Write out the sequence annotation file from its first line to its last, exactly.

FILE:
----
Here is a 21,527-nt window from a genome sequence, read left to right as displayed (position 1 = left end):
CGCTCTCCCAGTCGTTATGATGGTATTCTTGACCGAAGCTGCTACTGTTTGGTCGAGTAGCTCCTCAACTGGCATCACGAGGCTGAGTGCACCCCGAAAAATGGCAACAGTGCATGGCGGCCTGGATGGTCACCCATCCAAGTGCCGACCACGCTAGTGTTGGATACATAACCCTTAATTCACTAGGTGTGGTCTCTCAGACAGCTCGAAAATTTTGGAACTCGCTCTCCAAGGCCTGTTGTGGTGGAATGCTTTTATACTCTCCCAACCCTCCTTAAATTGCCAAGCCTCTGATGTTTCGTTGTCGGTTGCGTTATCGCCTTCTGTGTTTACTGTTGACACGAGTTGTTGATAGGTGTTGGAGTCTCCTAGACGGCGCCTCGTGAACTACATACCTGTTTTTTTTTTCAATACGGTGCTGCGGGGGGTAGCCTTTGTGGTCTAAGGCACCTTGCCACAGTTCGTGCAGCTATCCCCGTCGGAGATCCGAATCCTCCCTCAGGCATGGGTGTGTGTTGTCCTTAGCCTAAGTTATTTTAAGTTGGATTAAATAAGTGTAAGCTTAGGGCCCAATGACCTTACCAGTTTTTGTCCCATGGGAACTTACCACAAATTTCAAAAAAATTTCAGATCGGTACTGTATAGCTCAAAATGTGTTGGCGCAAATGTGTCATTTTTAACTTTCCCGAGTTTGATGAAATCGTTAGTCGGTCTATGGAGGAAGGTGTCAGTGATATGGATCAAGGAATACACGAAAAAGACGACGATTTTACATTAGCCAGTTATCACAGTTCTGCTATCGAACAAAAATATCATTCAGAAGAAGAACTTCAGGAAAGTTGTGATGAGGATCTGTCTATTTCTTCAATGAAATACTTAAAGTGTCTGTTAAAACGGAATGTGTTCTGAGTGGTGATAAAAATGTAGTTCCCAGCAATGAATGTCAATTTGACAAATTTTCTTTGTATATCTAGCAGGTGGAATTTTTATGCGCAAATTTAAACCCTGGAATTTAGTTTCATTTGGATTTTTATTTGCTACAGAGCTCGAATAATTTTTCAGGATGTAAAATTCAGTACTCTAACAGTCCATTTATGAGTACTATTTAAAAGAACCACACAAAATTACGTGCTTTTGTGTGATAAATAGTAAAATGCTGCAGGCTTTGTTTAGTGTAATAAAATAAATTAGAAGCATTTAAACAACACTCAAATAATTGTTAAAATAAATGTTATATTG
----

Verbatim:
Here is a 21,527-nt window from a genome sequence, read left to right as displayed (position 1 = left end):
CGCTCTCCCAGTCGTTATGATGGTATTCTTGACCGAAGCTGCTACTGTTTGGTCGAGTAGCTCCTCAACTGGCATCACGAGGCTGAGTGCACCCCGAAAAATGGCAACAGTGCATGGCGGCCTGGATGGTCACCCATCCAAGTGCCGACCACGCTAGTGTTGGATACATAACCCTTAATTCACTAGGTGTGGTCTCTCAGACAGCTCGAAAATTTTGGAACTCGCTCTCCAAGGCCTGTTGTGGTGGAATGCTTTTATACTCTCCCAACCCTCCTTAAATTGCCAAGCCTCTGATGTTTCGTTGTCGGTTGCGTTATCGCCTTCTGTGTTTACTGTTGACACGAGTTGTTGATAGGTGTTGGAGTCTCCTAGACGGCGCCTCGTGAACTACATACCTGTTTTTTTTTTCAATACGGTGCTGCGGGGGGTAGCCTTTGTGGTCTAAGGCACCTTGCCACAGTTCGTGCAGCTATCCCCGTCGGAGATCCGAATCCTCCCTCAGGCATGGGTGTGTGTTGTCCTTAGCCTAAGTTATTTTAAGTTGGATTAAATAAGTGTAAGCTTAGGGCCCAATGACCTTACCAGTTTTTGTCCCATGGGAACTTACCACAAATTTCAAAAAAATTTCAGATCGGTACTGTATAGCTCAAAATGTGTTGGCGCAAATGTGTCATTTTTAACTTTCCCGAGTTTGATGAAATCGTTAGTCGGTCTATGGAGGAAGGTGTCAGTGATATGGATCAAGGAATACACGAAAAAGACGACGATTTTACATTAGCCAGTTATCACAGTTCTGCTATCGAACAAAAATATCATTCAGAAGAAGAACTTCAGGAAAGTTGTGATGAGGATCTGTCTATTTCTTCAATGAAATACTTAAAGTGTCTGTTAAAACGGAATGTGTTCTGAGTGGTGATAAAAATGTAGTTCCCAGCAATGAATGTCAATTTGACAAATTTTCTTTGTATATCTAGCAGGTGGAATTTTTATGCGCAAATTTAAACCCTGGAATTTAGTTTCATTTGGATTTTTATTTGCTACAGAGCTCGAATAATTTTTCAGGATGTAAAATTCAGTACTCTAACAGTCCATTTATGAGTACTATTTAAAAGAACCACACAAAATTACGTGCTTTTGTGTGATAAATAGTAAAATGCTGCAGGCTTTGTTTAGTGTAATAAAATAAATTAGAAGCATTTAAACAACACTCAAATAATTGTTAAAATAAATGTTATATTG